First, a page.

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Further Facts on Burns

According to the World Health Organisation:

  • A burn is an injury to the skin or other organic tissue primarily caused by heat or due to radiation, radioactivity, electricity, friction or contact with chemicals.
  • Globally burns are a serious public health problem. An estimated 265,000 deaths occur each year from fires alone. More deaths occur from scalds, electrical burns and other forms of burns for which global data are not available.
  • WHO and partners are pilot testing a new burn data collection instrument. There is a lack of comprehensive data on burns globally from 'other sources'. This includes burns caused by weapons in conflict zones. The Phoenix Foundation will aim to contribute with any data it collects through its work to the WHO.
  • The vast majority of burns happen in low- and middle-income countries. Non-fatal burns are a leading cause of morbidity, including prolonged hospitalisation, disfigurement and disability, often with resulting stigma and rejection.
  • In many high-income countries, burn death rates have been decreasing, and the rate of child deaths from burns is currently over 7 times higher in low- and middle-income countries than in high-income countries.
  • Burns are among the leading causes of disability-adjusted life-years (DALYs) lost in low- and middle-income countries.
  • Children are particularly vulnerable to burns injuries. Burns are the 11th leading cause of death of children aged 1–9 years and are also the fifth most common cause of non-fatal childhood injuries. While a major risk is improper adult supervision, a considerable number of burn injuries in children result from child maltreatment.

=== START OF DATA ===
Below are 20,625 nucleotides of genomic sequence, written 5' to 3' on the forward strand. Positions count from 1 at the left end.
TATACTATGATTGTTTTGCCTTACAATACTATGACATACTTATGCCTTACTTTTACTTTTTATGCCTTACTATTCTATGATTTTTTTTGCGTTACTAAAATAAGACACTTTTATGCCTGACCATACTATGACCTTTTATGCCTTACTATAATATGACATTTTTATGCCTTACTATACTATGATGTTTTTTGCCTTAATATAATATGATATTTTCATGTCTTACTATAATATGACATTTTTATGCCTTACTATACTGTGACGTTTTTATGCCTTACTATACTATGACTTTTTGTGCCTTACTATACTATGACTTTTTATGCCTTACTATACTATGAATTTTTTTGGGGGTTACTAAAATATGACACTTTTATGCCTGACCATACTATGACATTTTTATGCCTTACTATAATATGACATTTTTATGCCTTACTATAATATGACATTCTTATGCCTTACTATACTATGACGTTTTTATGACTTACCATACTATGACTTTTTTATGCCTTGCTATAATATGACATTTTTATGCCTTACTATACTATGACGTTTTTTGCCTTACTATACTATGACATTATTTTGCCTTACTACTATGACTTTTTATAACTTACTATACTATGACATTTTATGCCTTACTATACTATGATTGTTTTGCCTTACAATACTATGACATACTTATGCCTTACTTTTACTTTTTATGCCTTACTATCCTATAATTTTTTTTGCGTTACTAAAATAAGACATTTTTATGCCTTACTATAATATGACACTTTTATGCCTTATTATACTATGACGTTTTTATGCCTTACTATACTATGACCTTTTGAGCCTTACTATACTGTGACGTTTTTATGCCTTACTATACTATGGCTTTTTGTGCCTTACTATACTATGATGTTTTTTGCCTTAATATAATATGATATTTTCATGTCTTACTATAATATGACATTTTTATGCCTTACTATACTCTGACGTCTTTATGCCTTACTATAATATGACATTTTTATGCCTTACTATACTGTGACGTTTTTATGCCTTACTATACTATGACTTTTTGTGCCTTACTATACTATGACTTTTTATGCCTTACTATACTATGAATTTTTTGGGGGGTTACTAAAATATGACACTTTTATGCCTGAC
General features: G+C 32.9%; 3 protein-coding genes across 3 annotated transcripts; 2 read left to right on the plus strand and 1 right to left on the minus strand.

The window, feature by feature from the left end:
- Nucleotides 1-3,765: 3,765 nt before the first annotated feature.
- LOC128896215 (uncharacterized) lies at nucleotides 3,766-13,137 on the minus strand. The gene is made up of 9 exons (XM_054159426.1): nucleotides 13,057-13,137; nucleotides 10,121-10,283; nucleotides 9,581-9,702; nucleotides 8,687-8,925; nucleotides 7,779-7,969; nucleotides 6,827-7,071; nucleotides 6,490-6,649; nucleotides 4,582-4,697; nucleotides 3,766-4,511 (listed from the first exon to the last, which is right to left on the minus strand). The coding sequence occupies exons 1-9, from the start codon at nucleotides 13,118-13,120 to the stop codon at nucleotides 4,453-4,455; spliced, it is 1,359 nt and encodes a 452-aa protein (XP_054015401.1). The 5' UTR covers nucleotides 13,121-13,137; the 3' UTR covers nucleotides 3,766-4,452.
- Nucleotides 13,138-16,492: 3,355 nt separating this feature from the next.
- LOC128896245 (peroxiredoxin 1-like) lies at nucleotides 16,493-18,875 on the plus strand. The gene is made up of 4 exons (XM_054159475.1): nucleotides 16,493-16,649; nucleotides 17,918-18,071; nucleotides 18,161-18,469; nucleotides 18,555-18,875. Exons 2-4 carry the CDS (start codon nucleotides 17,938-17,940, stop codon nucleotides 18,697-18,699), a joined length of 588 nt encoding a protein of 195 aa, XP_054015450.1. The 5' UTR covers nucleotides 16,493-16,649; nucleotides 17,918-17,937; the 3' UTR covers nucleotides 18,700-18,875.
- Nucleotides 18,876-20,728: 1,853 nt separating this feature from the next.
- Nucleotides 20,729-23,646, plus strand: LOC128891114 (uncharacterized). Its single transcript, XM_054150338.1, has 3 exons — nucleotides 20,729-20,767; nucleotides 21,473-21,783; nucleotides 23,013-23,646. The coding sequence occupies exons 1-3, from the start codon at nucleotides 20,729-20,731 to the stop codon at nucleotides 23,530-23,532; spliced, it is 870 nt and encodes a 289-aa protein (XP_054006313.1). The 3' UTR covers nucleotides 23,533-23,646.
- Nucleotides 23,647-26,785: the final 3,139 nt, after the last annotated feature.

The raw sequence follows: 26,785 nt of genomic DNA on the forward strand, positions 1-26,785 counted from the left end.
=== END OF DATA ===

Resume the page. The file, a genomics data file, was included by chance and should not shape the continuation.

• People living in low- and middle-income countries are at higher risk for burns than people living in high-income countries. Within all countries however, burn risk correlates with socioeconomic status.
  • High-income countries have made considerable progress in lowering rates of burn deaths, through a combination of prevention strategies and improvements in the care of people affected by burns. Most of these advances in prevention and care have been incompletely applied in low- and middle-income countries. Increased efforts to do so would likely lead to significant reductions in rates of burn-related death and disability.
  • Prevention strategies should address the hazards for specific burn injuries, education for vulnerable populations and training of communities in first aid. An effective burn prevention plan should be multi-sectoral and include broad efforts to:
    • improve awareness
    • develop and enforce effective policy
    • describe burden and identify risk factors
    • set research priorities with promotion of promising interventions
    • provide burn prevention programmes
    • strengthen burn care
    • strengthen capacities to carry out all of the above.

Burns Fact sheet No. 365 WHO
http://www.who.int/mediacentre/factsheets/fs365/en/

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No child should have to bear the unparalleled agony of a burns injury without adequate essential medical care. In conflict zones a significant amount of injuries amongst children are burns related and their access to the right immediate and long-term treatment can be severely limited.